Author A has a paper where a sentence (25 or so words) that refers to the work of Authors B and C.

If author Y copies verbatim the sentence by A, and includes the reference to B and C (as it's a verbatim copy), this is plagiarism, right? There are no quotation marks.

  • Whenever possible, try to read/skim the references yourself. – The Guy Apr 19 '16 at 11:06

If there's no reference to A, yes, that is plagiarism. If Y has not read the papers by B and C, it's also reference padding.

It is possible that Y did read those papers by B and C and happened upon the same sentence structure as A, which is not plagiarism. That's actually pretty easy when citing one paper. "According to Smith (2001) blah, blah..." happens all the time. With two authors and 25 words, it is much less likely that Y independently wrote the same thing.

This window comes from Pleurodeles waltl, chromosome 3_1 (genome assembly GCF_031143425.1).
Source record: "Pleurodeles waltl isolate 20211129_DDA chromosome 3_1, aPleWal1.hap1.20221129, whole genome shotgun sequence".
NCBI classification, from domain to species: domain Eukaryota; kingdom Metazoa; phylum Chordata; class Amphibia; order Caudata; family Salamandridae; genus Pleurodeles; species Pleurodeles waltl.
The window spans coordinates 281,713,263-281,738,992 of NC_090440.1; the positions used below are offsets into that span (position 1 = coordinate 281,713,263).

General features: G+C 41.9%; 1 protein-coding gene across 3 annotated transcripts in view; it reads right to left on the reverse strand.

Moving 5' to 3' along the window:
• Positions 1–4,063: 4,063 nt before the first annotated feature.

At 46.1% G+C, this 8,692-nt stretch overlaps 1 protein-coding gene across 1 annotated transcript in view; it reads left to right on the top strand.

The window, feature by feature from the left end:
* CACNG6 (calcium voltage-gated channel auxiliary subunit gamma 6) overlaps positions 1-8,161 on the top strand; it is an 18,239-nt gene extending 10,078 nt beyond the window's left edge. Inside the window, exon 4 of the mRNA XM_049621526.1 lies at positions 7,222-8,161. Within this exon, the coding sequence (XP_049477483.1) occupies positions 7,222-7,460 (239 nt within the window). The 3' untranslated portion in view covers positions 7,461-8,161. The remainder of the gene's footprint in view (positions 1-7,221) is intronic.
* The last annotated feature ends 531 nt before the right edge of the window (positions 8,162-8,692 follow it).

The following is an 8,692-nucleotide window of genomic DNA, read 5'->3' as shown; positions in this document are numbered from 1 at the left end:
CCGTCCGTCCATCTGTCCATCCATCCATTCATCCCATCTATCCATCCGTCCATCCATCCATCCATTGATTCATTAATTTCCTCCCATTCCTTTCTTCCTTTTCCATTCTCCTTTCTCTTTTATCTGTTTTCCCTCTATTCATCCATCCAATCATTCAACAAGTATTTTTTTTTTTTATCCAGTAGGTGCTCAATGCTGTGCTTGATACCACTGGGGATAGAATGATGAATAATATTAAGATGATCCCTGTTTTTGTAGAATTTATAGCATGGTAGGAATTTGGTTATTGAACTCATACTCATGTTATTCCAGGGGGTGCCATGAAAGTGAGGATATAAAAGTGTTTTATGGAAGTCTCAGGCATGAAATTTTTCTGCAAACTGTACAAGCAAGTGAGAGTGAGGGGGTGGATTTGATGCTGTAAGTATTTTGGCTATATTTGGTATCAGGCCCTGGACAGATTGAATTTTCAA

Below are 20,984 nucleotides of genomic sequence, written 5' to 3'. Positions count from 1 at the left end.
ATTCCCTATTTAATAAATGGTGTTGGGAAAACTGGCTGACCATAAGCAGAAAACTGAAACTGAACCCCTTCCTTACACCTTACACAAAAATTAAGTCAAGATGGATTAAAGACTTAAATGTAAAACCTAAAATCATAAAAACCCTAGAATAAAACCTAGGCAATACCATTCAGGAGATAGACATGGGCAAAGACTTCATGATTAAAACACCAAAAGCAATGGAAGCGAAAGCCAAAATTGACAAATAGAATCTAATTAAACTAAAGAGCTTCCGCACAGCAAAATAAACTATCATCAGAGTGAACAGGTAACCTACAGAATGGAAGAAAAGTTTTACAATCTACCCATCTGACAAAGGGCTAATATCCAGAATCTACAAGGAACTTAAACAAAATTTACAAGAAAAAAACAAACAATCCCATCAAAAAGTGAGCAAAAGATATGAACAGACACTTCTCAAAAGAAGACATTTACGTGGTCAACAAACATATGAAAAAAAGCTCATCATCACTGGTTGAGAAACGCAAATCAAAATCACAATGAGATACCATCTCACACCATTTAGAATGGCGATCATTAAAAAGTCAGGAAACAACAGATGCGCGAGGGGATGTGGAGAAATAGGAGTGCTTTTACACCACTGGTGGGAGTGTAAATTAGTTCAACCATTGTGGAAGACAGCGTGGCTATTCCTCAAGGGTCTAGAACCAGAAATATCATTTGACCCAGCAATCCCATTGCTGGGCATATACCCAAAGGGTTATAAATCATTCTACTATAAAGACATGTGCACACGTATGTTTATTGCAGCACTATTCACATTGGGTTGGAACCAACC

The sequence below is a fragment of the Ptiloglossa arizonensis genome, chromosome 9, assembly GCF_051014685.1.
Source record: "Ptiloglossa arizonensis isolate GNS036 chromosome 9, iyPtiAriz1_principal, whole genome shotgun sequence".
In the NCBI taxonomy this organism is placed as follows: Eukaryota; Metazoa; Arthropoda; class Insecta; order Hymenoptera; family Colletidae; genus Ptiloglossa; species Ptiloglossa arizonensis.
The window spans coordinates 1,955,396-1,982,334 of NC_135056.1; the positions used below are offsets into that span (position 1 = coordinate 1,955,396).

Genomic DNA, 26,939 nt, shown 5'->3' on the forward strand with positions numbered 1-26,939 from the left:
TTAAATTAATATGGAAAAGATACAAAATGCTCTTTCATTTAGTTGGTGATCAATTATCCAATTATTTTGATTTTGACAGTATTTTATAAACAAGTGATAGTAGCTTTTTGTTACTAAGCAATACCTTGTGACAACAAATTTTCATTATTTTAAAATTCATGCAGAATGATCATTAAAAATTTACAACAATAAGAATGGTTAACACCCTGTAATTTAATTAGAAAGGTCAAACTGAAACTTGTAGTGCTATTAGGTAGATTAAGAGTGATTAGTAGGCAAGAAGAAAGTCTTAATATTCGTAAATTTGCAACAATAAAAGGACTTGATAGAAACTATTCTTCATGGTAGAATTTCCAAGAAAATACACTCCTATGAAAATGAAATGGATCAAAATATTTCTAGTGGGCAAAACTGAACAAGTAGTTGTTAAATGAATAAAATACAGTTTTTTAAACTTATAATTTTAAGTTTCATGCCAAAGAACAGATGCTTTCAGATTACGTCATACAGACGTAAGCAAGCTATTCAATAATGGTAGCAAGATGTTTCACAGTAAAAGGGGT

You don't tell us the context. I suppose it's possible there is a special case that would mitigate this, but I can't think of one.

  • It's a sentence in a paper I read, and I recognised it from A. The sentence is a bit like "several studies have investigated and developed frameworks for X, but they have limitations, and have yet to mature into something more bounded (Reference B and C)". But it's a verbatim copy and the sentence structure is quite unique (although not particularly exciting) – user1778351 Apr 19 '16 at 9:51

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